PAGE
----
Aerosol Division Meeting
At the Aerosol Division Meeting, Bill Frauenheim, VPOperations, Diversified CPC International, Inc. and Chairman of the CSPA APD Executive Board presented State of the Aerosol Products Division (APD).
Regarding the BOV net contents declaration regulatory issue, several BOV fillers approached the National Conference on Weights & Measures (NCWM) to allow BOV products to be labeled as net volume as opposed to net weight (as required for aerosol products). Many of these BOV products (such as suntan lotions) compete with non-pressurized package forms that are labeled as net volume.
Another issue being discussed is whether these BOV products are properly classified as aerosol products or something else entirely. Frauenheim acknowledged and welcomed several guests of non-CSPA member BOV companies attending the meeting, adding the CSPA looks forward to working with them to gain a consensus on BOV issues before further approaching regulatory authorities.
The three most important issues being addressed by CSPA general committees that APD is monitoring very closely are: air quality regulations, green chemistry regulations and ingredient communication. In addition, they are monitoring the efforts of the PARG and the Plastic Containers Subcommittee on their efforts to introduce products packaged in plastic aerosol containers into the U.S. market. Ingredient Communication is a voluntary program for air care, cleaning, auto and polishes and floor maintenance, including aerosol products. Ingredients present at a concentration of greater than 1% will be listed in descending order by predominance.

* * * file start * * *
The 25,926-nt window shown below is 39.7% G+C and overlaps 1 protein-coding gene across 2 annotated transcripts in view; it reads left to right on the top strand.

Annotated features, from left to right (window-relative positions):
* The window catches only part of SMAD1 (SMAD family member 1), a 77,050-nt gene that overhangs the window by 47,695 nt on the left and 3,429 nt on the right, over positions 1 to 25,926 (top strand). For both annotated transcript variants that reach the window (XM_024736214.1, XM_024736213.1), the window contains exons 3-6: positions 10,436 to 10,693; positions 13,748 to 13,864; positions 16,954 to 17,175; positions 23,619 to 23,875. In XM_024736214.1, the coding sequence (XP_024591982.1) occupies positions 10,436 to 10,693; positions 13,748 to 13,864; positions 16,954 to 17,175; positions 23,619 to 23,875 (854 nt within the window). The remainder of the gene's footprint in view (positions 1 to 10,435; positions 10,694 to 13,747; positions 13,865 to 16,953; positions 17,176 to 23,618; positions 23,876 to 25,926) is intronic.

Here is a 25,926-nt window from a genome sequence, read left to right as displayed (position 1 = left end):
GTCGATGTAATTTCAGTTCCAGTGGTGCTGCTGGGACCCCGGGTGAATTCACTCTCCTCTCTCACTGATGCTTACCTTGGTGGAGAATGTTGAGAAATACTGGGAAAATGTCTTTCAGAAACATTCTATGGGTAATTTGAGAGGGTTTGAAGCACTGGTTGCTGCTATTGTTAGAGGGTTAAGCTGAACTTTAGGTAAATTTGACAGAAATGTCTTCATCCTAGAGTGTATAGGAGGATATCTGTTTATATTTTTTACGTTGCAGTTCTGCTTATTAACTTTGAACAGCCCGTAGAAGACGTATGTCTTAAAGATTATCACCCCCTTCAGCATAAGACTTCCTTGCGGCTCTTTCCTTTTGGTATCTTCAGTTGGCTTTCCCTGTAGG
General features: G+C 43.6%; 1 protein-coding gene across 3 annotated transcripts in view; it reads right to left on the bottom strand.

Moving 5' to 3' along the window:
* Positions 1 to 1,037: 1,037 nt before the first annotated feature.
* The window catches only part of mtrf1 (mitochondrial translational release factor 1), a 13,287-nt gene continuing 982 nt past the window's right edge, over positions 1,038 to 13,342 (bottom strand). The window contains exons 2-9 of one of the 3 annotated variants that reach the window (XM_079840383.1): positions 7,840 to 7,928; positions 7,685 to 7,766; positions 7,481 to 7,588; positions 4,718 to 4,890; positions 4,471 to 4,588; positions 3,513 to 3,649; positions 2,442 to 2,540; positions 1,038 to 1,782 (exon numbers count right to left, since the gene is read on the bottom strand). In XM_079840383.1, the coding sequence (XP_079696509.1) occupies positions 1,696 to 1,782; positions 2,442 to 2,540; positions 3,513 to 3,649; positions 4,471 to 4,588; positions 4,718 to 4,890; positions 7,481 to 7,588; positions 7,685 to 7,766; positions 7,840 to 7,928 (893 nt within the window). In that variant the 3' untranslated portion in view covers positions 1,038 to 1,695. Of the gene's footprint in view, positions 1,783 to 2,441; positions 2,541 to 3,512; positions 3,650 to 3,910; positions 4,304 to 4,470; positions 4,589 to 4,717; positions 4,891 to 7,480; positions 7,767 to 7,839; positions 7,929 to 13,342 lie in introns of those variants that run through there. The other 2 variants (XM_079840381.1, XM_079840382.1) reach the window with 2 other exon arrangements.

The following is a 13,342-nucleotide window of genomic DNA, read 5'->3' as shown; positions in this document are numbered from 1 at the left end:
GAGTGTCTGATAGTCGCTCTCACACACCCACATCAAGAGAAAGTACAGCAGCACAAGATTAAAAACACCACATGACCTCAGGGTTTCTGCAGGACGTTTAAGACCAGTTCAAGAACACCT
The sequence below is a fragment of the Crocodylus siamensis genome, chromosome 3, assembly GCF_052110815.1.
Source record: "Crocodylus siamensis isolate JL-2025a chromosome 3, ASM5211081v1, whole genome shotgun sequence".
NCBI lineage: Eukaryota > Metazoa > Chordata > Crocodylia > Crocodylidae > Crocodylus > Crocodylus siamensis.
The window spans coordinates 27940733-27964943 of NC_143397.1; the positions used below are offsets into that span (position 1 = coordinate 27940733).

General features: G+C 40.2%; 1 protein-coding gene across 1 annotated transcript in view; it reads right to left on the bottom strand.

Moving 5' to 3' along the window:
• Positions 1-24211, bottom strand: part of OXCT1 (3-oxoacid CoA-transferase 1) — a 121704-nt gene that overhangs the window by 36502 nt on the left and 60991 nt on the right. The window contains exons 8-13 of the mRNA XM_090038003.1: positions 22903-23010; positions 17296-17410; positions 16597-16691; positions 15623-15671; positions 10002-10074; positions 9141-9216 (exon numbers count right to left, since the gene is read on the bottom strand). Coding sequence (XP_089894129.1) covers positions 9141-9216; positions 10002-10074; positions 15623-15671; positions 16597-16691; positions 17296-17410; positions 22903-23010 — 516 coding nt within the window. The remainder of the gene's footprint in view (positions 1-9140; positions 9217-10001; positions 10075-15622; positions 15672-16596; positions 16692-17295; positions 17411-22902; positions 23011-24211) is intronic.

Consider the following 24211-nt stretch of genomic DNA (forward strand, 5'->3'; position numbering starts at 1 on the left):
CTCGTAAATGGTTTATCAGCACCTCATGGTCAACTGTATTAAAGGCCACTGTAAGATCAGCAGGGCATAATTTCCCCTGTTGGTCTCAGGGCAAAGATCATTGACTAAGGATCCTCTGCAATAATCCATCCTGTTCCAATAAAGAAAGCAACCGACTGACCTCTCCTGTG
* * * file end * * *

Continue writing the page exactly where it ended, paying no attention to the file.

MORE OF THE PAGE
Ingredients present at a concentration of not more than 1% will be listed but may be disclosed without respect to order of predominance.
CSPA has created a Consumer Product Ingredient Dictionary to assist members performing Ingredient Communication and just released the third update to the First Edition, with the Second Edition coming soon. There are now over 350 ingredient monographs with the Second Edition possibly approaching 500. This is an important technical reference even for those not involved in Ingredient Communication.
CSPA expects to see another California proposal, probably this year, concerning Ingredient Communication. Federal legislation was introduced again late last year by Congressman Israel, but it is not supportable, and CSPA expects Senator Franken to introduce a bill soon. CSPA has been meeting with both House and Senate to see if they are willing to introduce legislation that it would not be forced to oppose. New York State has been seeking to implement its existing ingredient disclosure regulation this year based on existing law.